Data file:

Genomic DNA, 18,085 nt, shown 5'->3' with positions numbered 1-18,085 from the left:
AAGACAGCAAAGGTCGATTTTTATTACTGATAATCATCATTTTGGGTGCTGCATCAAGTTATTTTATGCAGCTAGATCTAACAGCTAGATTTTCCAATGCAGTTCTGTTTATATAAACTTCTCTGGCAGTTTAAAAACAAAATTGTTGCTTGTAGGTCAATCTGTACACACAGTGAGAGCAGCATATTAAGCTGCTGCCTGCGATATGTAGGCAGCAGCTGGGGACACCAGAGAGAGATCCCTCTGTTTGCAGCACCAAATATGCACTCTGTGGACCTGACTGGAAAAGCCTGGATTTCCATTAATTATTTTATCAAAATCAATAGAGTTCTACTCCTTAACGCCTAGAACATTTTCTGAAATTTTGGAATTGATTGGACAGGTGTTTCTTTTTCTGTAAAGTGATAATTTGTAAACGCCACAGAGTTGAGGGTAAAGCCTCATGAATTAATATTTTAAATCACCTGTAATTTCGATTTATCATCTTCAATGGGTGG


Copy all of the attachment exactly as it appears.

Genomic DNA, 18,085 nt, shown 5'->3' with positions numbered 1-18,085 from the left:
AAGACAGCAAAGGTCGATTTTTATTACTGATAATCATCATTTTGGGTGCTGCATCAAGTTATTTTATGCAGCTAGATCTAACAGCTAGATTTTCCAATGCAGTTCTGTTTATATAAACTTCTCTGGCAGTTTAAAAACAAAATTGTTGCTTGTAGGTCAATCTGTACACACAGTGAGAGCAGCATATTAAGCTGCTGCCTGCGATATGTAGGCAGCAGCTGGGGACACCAGAGAGAGATCCCTCTGTTTGCAGCACCAAATATGCACTCTGTGGACCTGACTGGAAAAGCCTGGATTTCCATTAATTATTTTATCAAAATCAATAGAGTTCTACTCCTTAACGCCTAGAACATTTTCTGAAATTTTGGAATTGATTGGACAGGTGTTTCTTTTTCTGTAAAGTGATAATTTGTAAACGCCACAGAGTTGAGGGTAAAGCCTCATGAATTAATATTTTAAATCACCTGTAATTTCGATTTATCATCTTCAATGGGTGG